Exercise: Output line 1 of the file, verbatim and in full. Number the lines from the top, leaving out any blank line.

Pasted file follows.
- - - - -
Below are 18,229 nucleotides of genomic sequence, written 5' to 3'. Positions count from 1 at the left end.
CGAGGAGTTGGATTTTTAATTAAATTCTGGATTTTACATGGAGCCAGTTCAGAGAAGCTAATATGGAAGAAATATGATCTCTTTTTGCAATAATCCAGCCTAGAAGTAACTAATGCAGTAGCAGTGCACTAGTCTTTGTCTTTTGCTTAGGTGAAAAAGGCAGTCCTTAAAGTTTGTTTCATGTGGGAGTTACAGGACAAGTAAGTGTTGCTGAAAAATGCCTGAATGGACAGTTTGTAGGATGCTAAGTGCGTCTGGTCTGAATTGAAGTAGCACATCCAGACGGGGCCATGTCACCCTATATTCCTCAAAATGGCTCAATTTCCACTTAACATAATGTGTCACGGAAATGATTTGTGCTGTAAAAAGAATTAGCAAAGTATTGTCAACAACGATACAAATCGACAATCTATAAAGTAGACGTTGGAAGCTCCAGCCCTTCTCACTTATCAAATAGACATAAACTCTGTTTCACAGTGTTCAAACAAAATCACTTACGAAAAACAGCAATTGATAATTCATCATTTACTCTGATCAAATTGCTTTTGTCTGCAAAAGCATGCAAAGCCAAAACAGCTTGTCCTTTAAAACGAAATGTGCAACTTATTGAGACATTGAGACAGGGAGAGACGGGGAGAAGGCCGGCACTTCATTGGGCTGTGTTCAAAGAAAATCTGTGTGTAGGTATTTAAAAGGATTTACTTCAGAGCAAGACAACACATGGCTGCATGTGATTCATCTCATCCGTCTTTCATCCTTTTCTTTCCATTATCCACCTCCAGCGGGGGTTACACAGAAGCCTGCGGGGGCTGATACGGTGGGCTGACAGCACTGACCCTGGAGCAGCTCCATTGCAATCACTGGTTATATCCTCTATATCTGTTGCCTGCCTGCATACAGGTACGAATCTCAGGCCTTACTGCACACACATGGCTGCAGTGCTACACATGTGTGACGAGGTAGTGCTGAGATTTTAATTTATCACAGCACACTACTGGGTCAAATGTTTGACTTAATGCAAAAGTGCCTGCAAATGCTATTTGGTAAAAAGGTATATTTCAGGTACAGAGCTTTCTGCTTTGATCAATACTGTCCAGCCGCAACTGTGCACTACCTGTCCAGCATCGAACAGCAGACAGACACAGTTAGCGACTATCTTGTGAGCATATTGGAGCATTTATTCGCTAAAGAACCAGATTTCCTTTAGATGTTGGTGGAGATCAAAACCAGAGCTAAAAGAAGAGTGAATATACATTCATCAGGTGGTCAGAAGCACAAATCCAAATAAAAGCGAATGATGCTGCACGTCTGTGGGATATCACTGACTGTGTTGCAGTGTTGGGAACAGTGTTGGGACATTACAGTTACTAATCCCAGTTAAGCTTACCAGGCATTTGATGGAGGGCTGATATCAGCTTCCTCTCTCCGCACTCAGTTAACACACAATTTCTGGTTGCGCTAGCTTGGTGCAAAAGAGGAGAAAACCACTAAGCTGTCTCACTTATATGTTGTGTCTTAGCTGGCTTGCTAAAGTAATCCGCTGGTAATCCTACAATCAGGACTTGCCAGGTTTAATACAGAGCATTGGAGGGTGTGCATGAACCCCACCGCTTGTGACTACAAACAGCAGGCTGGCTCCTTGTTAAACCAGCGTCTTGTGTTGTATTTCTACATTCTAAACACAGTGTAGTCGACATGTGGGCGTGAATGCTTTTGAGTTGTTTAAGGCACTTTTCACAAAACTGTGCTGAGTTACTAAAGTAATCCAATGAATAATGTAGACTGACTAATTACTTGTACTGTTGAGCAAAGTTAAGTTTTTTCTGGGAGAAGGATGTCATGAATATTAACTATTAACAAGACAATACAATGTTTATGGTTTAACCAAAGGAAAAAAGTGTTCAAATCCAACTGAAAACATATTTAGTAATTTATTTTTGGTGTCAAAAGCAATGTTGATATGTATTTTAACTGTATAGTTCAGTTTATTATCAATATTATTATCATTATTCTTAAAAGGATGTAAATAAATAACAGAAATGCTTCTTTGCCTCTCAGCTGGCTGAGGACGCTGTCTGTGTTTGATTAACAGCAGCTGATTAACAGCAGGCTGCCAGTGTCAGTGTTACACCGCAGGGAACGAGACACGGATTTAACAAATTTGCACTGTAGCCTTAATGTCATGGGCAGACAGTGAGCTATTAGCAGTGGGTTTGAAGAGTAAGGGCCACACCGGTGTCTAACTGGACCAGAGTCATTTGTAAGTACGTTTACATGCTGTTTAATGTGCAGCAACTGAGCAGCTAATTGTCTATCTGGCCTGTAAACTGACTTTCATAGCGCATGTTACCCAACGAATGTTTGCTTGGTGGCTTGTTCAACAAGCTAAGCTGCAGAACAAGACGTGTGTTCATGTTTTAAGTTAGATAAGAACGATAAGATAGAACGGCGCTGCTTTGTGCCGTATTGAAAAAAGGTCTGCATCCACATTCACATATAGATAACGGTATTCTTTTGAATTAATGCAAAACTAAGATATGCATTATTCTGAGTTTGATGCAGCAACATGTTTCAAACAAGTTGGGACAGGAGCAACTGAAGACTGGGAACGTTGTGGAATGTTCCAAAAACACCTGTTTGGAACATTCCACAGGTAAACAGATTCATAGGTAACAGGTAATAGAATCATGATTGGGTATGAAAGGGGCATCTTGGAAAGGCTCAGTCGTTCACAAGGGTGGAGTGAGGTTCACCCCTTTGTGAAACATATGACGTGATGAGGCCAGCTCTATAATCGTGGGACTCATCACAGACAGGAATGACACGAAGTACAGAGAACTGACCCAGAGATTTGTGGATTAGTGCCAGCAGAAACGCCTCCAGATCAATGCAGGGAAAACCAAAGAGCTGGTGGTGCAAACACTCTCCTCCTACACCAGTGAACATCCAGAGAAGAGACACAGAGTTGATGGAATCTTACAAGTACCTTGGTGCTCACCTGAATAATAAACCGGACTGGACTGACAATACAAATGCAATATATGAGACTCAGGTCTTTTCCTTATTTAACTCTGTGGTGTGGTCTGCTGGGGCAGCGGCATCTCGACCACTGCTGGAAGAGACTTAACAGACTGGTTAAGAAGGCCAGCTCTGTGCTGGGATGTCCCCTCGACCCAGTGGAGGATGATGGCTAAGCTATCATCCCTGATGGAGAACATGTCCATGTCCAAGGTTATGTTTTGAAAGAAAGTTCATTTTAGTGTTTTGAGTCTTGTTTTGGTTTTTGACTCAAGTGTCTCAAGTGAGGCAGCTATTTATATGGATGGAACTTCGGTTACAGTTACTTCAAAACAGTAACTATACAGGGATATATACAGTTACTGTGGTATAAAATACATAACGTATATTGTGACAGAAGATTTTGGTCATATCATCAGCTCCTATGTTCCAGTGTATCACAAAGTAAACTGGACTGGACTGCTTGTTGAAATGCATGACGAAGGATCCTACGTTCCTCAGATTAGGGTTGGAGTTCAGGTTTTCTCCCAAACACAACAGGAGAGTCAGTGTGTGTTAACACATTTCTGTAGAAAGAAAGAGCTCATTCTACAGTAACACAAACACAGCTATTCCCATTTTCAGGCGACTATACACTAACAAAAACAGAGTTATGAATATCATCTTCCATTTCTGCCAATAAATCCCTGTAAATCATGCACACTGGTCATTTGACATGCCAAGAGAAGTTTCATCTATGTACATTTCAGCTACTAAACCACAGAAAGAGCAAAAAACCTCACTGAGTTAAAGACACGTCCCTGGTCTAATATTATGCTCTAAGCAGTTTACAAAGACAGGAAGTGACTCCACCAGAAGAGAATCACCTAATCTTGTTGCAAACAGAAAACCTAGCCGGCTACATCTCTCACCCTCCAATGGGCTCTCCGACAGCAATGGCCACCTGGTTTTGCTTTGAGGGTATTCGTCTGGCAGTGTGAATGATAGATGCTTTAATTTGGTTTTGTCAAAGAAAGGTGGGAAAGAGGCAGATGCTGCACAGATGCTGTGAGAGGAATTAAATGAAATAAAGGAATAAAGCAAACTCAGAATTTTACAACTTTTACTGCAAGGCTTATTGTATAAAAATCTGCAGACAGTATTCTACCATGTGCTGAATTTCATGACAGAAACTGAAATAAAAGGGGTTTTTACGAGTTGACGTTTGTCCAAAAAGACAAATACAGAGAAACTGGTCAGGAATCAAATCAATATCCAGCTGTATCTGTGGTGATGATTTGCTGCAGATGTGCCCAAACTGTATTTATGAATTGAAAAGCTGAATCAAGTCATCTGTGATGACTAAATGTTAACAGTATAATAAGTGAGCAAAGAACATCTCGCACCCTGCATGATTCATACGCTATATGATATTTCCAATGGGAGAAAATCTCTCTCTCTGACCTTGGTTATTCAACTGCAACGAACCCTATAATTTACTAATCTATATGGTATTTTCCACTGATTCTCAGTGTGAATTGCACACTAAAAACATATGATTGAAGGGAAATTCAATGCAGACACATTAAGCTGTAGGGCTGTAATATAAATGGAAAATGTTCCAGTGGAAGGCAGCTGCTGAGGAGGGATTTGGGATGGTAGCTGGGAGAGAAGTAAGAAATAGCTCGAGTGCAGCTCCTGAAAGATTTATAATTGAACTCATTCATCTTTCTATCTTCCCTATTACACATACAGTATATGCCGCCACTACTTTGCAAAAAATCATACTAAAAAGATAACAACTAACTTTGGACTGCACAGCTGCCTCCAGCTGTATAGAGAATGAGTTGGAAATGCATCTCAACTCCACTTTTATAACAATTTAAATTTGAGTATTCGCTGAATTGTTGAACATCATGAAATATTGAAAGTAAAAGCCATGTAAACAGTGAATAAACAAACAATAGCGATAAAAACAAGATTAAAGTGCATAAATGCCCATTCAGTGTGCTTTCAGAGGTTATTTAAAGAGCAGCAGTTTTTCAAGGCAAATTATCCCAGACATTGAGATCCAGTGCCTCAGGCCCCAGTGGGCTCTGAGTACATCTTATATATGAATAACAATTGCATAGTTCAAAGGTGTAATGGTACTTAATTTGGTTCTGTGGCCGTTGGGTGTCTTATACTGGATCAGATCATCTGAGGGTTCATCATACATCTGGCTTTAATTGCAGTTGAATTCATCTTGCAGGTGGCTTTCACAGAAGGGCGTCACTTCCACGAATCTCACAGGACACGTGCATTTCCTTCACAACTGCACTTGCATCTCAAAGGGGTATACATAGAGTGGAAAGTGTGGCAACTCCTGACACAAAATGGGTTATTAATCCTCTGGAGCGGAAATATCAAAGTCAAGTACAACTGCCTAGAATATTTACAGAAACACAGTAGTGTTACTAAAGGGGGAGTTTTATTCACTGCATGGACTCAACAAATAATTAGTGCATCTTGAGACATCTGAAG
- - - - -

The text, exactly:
Below are 18,229 nucleotides of genomic sequence, written 5' to 3'. Positions count from 1 at the left end.